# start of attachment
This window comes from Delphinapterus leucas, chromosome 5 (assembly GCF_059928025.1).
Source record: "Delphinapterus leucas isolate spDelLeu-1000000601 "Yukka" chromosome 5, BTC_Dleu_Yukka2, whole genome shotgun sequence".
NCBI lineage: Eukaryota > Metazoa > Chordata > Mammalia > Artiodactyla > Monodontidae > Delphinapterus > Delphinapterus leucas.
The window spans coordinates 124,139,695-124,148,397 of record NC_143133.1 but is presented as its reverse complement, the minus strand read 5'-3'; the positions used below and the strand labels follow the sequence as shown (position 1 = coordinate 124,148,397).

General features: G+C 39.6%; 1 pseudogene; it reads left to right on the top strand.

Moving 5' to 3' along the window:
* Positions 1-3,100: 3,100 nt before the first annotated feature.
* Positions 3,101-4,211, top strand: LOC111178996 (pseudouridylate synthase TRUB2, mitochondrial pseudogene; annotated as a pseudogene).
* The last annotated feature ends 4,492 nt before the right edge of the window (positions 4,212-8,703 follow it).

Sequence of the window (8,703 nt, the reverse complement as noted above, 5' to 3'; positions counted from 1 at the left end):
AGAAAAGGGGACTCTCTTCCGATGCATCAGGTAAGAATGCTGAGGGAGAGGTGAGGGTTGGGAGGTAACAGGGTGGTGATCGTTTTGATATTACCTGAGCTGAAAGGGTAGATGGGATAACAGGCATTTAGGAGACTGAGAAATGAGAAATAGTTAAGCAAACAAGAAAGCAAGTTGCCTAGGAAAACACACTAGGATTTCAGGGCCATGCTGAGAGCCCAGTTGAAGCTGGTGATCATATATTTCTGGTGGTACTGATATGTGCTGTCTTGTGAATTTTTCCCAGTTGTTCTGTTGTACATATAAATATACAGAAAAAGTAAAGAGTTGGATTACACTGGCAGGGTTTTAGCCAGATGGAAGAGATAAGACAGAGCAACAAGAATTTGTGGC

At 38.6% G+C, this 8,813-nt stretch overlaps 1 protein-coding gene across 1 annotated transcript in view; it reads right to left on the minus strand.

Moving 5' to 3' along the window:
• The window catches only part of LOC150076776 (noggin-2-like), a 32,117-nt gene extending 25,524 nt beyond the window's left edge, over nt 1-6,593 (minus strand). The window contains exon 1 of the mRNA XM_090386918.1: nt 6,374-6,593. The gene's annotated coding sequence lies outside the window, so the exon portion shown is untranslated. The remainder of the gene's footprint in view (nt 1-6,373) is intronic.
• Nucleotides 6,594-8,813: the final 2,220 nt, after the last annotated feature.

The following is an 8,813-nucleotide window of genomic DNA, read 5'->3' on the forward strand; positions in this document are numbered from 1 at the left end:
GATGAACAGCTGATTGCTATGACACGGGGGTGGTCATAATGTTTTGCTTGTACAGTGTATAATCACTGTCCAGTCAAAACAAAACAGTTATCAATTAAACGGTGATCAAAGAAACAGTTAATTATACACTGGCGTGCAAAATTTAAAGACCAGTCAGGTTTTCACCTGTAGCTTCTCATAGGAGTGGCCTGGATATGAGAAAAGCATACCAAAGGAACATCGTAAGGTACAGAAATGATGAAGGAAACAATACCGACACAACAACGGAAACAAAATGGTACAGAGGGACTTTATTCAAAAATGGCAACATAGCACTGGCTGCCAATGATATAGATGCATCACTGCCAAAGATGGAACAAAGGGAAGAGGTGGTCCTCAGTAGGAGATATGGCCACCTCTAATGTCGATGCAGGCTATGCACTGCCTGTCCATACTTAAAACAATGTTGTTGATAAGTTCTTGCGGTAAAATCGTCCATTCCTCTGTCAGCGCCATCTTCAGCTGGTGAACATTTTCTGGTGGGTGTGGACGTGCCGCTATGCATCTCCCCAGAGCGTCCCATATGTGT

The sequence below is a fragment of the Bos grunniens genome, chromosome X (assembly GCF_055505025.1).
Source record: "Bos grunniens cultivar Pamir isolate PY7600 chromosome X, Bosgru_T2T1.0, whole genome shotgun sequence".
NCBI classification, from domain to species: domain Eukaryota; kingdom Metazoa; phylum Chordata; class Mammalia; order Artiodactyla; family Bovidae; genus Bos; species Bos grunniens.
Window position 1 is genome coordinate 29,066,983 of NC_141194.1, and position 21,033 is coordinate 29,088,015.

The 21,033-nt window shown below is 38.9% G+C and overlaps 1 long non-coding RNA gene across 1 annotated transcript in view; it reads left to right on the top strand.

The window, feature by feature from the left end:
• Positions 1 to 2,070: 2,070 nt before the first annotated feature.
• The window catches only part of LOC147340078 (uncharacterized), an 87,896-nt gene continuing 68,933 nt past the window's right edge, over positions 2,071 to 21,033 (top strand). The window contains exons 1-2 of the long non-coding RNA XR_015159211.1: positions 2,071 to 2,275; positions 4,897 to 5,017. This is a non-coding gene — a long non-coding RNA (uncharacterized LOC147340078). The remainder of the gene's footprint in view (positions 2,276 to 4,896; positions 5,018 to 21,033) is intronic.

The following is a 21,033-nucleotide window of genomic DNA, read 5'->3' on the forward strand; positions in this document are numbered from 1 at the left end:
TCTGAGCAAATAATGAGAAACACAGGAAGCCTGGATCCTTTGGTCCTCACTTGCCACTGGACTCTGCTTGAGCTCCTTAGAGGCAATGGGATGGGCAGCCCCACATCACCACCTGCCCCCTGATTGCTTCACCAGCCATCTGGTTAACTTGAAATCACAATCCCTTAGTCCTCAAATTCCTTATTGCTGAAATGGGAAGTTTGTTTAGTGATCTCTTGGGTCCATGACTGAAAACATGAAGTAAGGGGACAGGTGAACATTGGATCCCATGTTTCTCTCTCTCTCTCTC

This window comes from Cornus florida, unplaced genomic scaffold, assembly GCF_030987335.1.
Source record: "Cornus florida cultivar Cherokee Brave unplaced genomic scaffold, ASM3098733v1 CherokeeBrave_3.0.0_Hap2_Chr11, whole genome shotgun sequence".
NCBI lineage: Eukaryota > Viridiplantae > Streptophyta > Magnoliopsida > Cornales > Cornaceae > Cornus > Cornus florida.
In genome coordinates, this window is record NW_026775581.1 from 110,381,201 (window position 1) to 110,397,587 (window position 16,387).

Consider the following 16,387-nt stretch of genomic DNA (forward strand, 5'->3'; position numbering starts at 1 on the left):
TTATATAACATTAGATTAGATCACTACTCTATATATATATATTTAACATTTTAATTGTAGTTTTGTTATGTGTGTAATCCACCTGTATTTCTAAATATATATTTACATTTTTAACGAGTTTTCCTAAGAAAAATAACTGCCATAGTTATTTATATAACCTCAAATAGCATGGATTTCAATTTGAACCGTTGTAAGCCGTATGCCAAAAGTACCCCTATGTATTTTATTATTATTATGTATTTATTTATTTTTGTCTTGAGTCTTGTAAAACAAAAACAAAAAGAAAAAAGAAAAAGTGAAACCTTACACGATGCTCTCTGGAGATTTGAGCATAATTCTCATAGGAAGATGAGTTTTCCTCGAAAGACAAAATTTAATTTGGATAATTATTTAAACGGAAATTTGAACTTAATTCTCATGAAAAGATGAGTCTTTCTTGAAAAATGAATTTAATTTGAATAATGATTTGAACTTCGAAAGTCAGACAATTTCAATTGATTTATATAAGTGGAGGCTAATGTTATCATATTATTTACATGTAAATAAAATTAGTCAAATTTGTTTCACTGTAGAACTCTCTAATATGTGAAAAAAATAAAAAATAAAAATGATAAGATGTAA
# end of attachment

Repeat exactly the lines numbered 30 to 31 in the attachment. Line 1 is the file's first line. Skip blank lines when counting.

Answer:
NCBI lineage: Eukaryota > Viridiplantae > Streptophyta > Magnoliopsida > Cornales > Cornaceae > Cornus > Cornus florida.
In genome coordinates, this window is record NW_026775581.1 from 110,381,201 (window position 1) to 110,397,587 (window position 16,387).